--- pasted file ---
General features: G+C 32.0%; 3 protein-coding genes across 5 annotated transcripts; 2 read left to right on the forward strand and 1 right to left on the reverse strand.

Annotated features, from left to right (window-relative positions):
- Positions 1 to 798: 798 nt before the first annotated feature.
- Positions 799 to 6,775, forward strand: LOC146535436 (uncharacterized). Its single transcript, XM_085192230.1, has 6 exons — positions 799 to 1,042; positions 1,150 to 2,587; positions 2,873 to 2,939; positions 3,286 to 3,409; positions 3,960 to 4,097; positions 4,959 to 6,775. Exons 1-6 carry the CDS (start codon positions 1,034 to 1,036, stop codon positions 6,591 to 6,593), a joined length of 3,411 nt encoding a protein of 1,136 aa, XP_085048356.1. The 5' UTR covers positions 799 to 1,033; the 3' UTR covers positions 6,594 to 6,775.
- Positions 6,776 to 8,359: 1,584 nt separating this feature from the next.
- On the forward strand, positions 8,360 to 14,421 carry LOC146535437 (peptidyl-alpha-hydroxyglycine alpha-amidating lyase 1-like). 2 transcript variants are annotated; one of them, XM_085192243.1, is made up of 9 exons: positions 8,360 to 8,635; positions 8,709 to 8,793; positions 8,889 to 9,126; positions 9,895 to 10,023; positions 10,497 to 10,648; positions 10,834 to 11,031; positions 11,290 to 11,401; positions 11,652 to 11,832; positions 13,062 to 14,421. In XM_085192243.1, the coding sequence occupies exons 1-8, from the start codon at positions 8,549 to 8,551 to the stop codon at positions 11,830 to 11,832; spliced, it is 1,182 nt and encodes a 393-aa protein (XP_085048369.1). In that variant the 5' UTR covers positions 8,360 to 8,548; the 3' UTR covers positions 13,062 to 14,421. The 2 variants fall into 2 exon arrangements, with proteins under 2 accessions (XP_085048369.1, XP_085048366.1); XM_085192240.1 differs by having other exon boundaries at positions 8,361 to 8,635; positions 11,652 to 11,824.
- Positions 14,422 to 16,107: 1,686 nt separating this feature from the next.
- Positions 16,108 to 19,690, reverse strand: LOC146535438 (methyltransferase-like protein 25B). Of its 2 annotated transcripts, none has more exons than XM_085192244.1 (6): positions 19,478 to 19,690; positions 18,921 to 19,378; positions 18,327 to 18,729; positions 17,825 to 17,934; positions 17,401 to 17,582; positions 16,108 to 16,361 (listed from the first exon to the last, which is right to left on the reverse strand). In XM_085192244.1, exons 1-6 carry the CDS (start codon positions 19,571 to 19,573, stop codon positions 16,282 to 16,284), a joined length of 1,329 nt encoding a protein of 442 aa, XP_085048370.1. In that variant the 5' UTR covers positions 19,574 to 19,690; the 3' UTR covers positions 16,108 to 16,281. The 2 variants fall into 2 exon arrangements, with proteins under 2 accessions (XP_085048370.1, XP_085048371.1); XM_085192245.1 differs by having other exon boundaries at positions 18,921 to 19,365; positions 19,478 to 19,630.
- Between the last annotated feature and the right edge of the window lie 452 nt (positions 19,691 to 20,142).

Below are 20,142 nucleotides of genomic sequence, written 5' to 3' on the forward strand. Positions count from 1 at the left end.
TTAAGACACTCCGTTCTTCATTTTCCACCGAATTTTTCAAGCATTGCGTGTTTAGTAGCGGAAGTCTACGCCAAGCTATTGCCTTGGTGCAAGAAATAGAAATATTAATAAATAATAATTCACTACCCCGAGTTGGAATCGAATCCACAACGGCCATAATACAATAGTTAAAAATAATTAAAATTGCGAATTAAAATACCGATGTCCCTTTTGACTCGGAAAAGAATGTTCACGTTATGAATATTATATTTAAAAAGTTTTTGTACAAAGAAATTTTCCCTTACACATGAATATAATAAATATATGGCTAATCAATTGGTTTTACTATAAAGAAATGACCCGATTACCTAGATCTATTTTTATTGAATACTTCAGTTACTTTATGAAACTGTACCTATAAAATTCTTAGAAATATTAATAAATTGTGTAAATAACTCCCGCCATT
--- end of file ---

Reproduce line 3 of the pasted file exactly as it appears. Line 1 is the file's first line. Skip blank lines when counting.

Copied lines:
- Positions 1 to 798: 798 nt before the first annotated feature.